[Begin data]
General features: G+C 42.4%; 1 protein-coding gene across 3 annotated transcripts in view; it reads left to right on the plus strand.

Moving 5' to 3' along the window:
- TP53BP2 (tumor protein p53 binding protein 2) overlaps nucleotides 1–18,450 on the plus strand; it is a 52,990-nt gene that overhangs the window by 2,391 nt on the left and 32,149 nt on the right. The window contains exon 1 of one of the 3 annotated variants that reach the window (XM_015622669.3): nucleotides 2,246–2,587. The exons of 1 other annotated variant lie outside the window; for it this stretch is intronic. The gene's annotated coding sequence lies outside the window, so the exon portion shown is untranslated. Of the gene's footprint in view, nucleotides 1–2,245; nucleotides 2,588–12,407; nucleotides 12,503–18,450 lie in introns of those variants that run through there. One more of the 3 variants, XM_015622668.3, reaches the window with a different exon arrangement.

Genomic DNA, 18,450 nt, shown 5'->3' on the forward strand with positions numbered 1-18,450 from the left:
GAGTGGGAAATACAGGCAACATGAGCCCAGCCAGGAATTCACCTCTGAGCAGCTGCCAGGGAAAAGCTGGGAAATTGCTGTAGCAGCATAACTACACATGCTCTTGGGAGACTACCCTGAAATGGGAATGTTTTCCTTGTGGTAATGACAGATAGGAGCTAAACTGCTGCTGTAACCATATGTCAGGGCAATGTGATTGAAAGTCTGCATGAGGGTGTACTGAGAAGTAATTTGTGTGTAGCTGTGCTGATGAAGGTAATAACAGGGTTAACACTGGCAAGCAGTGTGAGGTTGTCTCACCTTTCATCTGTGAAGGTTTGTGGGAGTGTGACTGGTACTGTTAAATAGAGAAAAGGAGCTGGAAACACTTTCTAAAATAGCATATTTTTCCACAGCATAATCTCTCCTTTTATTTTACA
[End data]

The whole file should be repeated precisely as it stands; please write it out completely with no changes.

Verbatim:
General features: G+C 42.4%; 1 protein-coding gene across 3 annotated transcripts in view; it reads left to right on the plus strand.

Moving 5' to 3' along the window:
- TP53BP2 (tumor protein p53 binding protein 2) overlaps nucleotides 1–18,450 on the plus strand; it is a 52,990-nt gene that overhangs the window by 2,391 nt on the left and 32,149 nt on the right. The window contains exon 1 of one of the 3 annotated variants that reach the window (XM_015622669.3): nucleotides 2,246–2,587. The exons of 1 other annotated variant lie outside the window; for it this stretch is intronic. The gene's annotated coding sequence lies outside the window, so the exon portion shown is untranslated. Of the gene's footprint in view, nucleotides 1–2,245; nucleotides 2,588–12,407; nucleotides 12,503–18,450 lie in introns of those variants that run through there. One more of the 3 variants, XM_015622668.3, reaches the window with a different exon arrangement.

Genomic DNA, 18,450 nt, shown 5'->3' on the forward strand with positions numbered 1-18,450 from the left:
GAGTGGGAAATACAGGCAACATGAGCCCAGCCAGGAATTCACCTCTGAGCAGCTGCCAGGGAAAAGCTGGGAAATTGCTGTAGCAGCATAACTACACATGCTCTTGGGAGACTACCCTGAAATGGGAATGTTTTCCTTGTGGTAATGACAGATAGGAGCTAAACTGCTGCTGTAACCATATGTCAGGGCAATGTGATTGAAAGTCTGCATGAGGGTGTACTGAGAAGTAATTTGTGTGTAGCTGTGCTGATGAAGGTAATAACAGGGTTAACACTGGCAAGCAGTGTGAGGTTGTCTCACCTTTCATCTGTGAAGGTTTGTGGGAGTGTGACTGGTACTGTTAAATAGAGAAAAGGAGCTGGAAACACTTTCTAAAATAGCATATTTTTCCACAGCATAATCTCTCCTTTTATTTTACA